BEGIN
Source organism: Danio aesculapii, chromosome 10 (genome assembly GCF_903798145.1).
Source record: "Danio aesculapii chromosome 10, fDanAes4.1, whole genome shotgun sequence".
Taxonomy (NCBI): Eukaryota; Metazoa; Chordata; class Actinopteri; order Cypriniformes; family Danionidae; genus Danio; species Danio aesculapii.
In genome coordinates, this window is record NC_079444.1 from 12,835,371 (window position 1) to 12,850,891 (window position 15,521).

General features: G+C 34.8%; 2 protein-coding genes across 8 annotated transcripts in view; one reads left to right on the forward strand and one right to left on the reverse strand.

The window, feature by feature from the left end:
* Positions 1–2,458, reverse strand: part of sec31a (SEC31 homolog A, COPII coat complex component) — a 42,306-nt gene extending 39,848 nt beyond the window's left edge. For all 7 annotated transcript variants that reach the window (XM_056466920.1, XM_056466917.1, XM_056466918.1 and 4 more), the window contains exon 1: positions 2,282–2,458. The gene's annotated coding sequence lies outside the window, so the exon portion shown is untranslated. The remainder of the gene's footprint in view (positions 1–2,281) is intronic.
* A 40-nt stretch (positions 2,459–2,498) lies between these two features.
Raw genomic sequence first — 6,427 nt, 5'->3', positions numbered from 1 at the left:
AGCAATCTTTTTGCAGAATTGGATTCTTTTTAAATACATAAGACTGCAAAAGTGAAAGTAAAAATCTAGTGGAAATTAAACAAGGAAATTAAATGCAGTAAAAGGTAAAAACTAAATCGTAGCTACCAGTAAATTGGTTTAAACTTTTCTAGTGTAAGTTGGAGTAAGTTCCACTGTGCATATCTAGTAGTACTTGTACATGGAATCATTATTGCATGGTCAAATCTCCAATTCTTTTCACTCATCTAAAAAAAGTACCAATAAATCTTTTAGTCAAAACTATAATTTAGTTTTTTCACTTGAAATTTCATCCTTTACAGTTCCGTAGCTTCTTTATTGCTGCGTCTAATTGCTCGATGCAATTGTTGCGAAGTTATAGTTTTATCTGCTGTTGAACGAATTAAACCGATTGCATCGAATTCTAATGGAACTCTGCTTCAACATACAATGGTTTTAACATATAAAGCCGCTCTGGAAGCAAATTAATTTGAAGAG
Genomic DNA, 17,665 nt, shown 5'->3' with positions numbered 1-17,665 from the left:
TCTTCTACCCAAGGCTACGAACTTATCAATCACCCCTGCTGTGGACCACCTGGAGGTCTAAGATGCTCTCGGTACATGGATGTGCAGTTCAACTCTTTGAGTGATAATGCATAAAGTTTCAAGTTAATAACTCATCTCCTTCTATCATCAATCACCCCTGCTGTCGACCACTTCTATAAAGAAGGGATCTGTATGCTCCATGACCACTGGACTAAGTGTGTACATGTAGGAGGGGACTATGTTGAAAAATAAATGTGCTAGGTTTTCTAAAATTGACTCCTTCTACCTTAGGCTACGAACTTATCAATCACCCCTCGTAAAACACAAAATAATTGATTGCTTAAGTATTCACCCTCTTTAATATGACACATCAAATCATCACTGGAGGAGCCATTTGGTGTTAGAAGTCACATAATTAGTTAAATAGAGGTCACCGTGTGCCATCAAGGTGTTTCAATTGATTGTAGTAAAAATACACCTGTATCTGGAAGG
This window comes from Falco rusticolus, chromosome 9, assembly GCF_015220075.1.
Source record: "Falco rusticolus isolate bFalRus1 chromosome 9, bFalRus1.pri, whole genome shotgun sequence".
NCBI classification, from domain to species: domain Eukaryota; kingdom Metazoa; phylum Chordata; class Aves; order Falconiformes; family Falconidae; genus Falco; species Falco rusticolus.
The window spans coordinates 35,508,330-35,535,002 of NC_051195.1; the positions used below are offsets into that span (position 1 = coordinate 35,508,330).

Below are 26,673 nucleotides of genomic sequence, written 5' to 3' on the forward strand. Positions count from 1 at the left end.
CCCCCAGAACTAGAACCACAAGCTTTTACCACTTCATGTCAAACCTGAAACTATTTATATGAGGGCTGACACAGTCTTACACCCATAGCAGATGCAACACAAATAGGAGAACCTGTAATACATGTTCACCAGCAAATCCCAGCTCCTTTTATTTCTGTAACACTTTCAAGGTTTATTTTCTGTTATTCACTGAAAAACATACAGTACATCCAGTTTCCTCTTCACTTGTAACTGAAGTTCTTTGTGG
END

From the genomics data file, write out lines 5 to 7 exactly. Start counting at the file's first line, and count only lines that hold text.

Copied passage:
General features: G+C 34.8%; 2 protein-coding genes across 8 annotated transcripts in view; one reads left to right on the forward strand and one right to left on the reverse strand.

The window, feature by feature from the left end:
* Positions 1–2,458, reverse strand: part of sec31a (SEC31 homolog A, COPII coat complex component) — a 42,306-nt gene extending 39,848 nt beyond the window's left edge. For all 7 annotated transcript variants that reach the window (XM_056466920.1, XM_056466917.1, XM_056466918.1 and 4 more), the window contains exon 1: positions 2,282–2,458. The gene's annotated coding sequence lies outside the window, so the exon portion shown is untranslated. The remainder of the gene's footprint in view (positions 1–2,281) is intronic.